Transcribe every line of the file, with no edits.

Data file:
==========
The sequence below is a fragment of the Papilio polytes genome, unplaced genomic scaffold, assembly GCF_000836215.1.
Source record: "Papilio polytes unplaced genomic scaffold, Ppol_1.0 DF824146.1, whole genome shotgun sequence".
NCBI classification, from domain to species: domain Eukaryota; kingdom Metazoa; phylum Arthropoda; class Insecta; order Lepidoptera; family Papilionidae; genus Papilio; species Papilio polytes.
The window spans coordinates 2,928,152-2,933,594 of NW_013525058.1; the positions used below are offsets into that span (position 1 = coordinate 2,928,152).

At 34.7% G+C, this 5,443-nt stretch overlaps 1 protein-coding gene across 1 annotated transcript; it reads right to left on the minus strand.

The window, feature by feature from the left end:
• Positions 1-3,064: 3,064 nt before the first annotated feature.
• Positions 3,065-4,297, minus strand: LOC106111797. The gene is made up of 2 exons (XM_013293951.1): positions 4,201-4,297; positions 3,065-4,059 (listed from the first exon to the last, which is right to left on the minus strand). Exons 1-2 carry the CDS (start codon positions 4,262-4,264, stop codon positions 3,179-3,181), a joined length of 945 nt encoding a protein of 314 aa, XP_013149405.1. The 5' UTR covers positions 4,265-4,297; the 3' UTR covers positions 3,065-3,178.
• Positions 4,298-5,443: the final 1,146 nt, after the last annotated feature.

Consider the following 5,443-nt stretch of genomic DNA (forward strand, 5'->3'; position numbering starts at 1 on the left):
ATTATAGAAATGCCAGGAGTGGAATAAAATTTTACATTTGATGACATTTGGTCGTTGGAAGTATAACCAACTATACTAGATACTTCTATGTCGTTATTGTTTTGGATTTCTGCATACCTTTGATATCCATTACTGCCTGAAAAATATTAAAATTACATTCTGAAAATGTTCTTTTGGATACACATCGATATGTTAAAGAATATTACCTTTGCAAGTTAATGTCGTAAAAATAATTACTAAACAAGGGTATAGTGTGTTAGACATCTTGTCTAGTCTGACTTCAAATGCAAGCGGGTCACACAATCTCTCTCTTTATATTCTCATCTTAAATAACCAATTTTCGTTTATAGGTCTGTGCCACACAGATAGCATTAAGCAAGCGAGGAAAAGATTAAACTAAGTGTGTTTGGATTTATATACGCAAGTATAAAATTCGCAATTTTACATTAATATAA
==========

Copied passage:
The sequence below is a fragment of the Papilio polytes genome, unplaced genomic scaffold, assembly GCF_000836215.1.
Source record: "Papilio polytes unplaced genomic scaffold, Ppol_1.0 DF824146.1, whole genome shotgun sequence".
NCBI classification, from domain to species: domain Eukaryota; kingdom Metazoa; phylum Arthropoda; class Insecta; order Lepidoptera; family Papilionidae; genus Papilio; species Papilio polytes.
The window spans coordinates 2,928,152-2,933,594 of NW_013525058.1; the positions used below are offsets into that span (position 1 = coordinate 2,928,152).

At 34.7% G+C, this 5,443-nt stretch overlaps 1 protein-coding gene across 1 annotated transcript; it reads right to left on the minus strand.

The window, feature by feature from the left end:
• Positions 1-3,064: 3,064 nt before the first annotated feature.
• Positions 3,065-4,297, minus strand: LOC106111797. The gene is made up of 2 exons (XM_013293951.1): positions 4,201-4,297; positions 3,065-4,059 (listed from the first exon to the last, which is right to left on the minus strand). Exons 1-2 carry the CDS (start codon positions 4,262-4,264, stop codon positions 3,179-3,181), a joined length of 945 nt encoding a protein of 314 aa, XP_013149405.1. The 5' UTR covers positions 4,265-4,297; the 3' UTR covers positions 3,065-3,178.
• Positions 4,298-5,443: the final 1,146 nt, after the last annotated feature.

Consider the following 5,443-nt stretch of genomic DNA (forward strand, 5'->3'; position numbering starts at 1 on the left):
ATTATAGAAATGCCAGGAGTGGAATAAAATTTTACATTTGATGACATTTGGTCGTTGGAAGTATAACCAACTATACTAGATACTTCTATGTCGTTATTGTTTTGGATTTCTGCATACCTTTGATATCCATTACTGCCTGAAAAATATTAAAATTACATTCTGAAAATGTTCTTTTGGATACACATCGATATGTTAAAGAATATTACCTTTGCAAGTTAATGTCGTAAAAATAATTACTAAACAAGGGTATAGTGTGTTAGACATCTTGTCTAGTCTGACTTCAAATGCAAGCGGGTCACACAATCTCTCTCTTTATATTCTCATCTTAAATAACCAATTTTCGTTTATAGGTCTGTGCCACACAGATAGCATTAAGCAAGCGAGGAAAAGATTAAACTAAGTGTGTTTGGATTTATATACGCAAGTATAAAATTCGCAATTTTACATTAATATAA